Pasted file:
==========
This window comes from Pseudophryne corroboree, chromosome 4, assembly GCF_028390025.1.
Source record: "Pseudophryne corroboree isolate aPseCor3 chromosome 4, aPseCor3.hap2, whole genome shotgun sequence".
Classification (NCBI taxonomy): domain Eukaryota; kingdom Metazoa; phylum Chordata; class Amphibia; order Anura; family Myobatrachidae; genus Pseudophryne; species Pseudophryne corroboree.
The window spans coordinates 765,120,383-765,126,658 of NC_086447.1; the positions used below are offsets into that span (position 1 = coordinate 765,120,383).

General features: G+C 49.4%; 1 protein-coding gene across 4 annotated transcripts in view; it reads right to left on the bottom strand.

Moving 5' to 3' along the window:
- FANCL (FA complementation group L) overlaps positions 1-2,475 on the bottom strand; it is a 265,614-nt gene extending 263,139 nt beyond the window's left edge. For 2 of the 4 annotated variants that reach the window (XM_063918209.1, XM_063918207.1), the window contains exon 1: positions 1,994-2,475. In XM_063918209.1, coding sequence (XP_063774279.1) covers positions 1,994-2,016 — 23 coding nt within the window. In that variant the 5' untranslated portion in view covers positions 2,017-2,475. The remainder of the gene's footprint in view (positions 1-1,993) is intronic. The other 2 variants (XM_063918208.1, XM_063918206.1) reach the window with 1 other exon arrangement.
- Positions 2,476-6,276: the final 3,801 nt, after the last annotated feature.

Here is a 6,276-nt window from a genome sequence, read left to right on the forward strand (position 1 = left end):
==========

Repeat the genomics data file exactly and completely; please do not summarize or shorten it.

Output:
This window comes from Pseudophryne corroboree, chromosome 4, assembly GCF_028390025.1.
Source record: "Pseudophryne corroboree isolate aPseCor3 chromosome 4, aPseCor3.hap2, whole genome shotgun sequence".
Classification (NCBI taxonomy): domain Eukaryota; kingdom Metazoa; phylum Chordata; class Amphibia; order Anura; family Myobatrachidae; genus Pseudophryne; species Pseudophryne corroboree.
The window spans coordinates 765,120,383-765,126,658 of NC_086447.1; the positions used below are offsets into that span (position 1 = coordinate 765,120,383).

General features: G+C 49.4%; 1 protein-coding gene across 4 annotated transcripts in view; it reads right to left on the bottom strand.

Moving 5' to 3' along the window:
- FANCL (FA complementation group L) overlaps positions 1-2,475 on the bottom strand; it is a 265,614-nt gene extending 263,139 nt beyond the window's left edge. For 2 of the 4 annotated variants that reach the window (XM_063918209.1, XM_063918207.1), the window contains exon 1: positions 1,994-2,475. In XM_063918209.1, coding sequence (XP_063774279.1) covers positions 1,994-2,016 — 23 coding nt within the window. In that variant the 5' untranslated portion in view covers positions 2,017-2,475. The remainder of the gene's footprint in view (positions 1-1,993) is intronic. The other 2 variants (XM_063918208.1, XM_063918206.1) reach the window with 1 other exon arrangement.
- Positions 2,476-6,276: the final 3,801 nt, after the last annotated feature.

Here is a 6,276-nt window from a genome sequence, read left to right on the forward strand (position 1 = left end):